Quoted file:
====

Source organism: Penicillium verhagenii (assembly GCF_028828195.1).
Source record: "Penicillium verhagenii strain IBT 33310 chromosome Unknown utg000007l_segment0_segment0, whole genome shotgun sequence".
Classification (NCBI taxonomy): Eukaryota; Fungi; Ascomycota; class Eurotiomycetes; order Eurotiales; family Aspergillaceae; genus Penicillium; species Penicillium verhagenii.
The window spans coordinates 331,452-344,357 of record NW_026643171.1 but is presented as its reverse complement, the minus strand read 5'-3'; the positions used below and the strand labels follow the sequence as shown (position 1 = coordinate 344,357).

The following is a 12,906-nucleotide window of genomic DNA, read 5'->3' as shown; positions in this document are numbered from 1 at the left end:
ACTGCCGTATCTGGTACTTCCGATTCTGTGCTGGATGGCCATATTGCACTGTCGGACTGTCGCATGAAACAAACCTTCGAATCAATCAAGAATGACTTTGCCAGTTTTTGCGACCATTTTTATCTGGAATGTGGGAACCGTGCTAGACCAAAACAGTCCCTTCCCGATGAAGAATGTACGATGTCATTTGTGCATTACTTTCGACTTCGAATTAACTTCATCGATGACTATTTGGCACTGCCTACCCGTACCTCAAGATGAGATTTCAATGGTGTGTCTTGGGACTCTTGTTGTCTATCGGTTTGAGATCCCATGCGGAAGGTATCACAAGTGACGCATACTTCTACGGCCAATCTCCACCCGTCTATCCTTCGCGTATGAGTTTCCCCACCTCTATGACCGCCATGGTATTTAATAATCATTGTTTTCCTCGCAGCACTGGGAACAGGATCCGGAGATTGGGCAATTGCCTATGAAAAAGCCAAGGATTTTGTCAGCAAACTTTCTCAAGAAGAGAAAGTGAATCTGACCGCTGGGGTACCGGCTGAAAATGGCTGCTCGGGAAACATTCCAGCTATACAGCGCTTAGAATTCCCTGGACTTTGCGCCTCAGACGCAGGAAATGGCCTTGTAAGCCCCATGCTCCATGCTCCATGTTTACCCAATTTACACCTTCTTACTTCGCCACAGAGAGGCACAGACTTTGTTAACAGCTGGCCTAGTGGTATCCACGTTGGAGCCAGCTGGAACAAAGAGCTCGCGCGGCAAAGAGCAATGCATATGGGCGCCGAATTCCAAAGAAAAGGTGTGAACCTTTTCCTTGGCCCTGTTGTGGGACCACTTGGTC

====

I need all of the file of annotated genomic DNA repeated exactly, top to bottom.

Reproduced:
Source organism: Penicillium verhagenii (assembly GCF_028828195.1).
Source record: "Penicillium verhagenii strain IBT 33310 chromosome Unknown utg000007l_segment0_segment0, whole genome shotgun sequence".
Classification (NCBI taxonomy): Eukaryota; Fungi; Ascomycota; class Eurotiomycetes; order Eurotiales; family Aspergillaceae; genus Penicillium; species Penicillium verhagenii.
The window spans coordinates 331,452-344,357 of record NW_026643171.1 but is presented as its reverse complement, the minus strand read 5'-3'; the positions used below and the strand labels follow the sequence as shown (position 1 = coordinate 344,357).

The following is a 12,906-nucleotide window of genomic DNA, read 5'->3' as shown; positions in this document are numbered from 1 at the left end:
ACTGCCGTATCTGGTACTTCCGATTCTGTGCTGGATGGCCATATTGCACTGTCGGACTGTCGCATGAAACAAACCTTCGAATCAATCAAGAATGACTTTGCCAGTTTTTGCGACCATTTTTATCTGGAATGTGGGAACCGTGCTAGACCAAAACAGTCCCTTCCCGATGAAGAATGTACGATGTCATTTGTGCATTACTTTCGACTTCGAATTAACTTCATCGATGACTATTTGGCACTGCCTACCCGTACCTCAAGATGAGATTTCAATGGTGTGTCTTGGGACTCTTGTTGTCTATCGGTTTGAGATCCCATGCGGAAGGTATCACAAGTGACGCATACTTCTACGGCCAATCTCCACCCGTCTATCCTTCGCGTATGAGTTTCCCCACCTCTATGACCGCCATGGTATTTAATAATCATTGTTTTCCTCGCAGCACTGGGAACAGGATCCGGAGATTGGGCAATTGCCTATGAAAAAGCCAAGGATTTTGTCAGCAAACTTTCTCAAGAAGAGAAAGTGAATCTGACCGCTGGGGTACCGGCTGAAAATGGCTGCTCGGGAAACATTCCAGCTATACAGCGCTTAGAATTCCCTGGACTTTGCGCCTCAGACGCAGGAAATGGCCTTGTAAGCCCCATGCTCCATGCTCCATGTTTACCCAATTTACACCTTCTTACTTCGCCACAGAGAGGCACAGACTTTGTTAACAGCTGGCCTAGTGGTATCCACGTTGGAGCCAGCTGGAACAAAGAGCTCGCGCGGCAAAGAGCAATGCATATGGGCGCCGAATTCCAAAGAAAAGGTGTGAACCTTTTCCTTGGCCCTGTTGTGGGACCACTTGGTC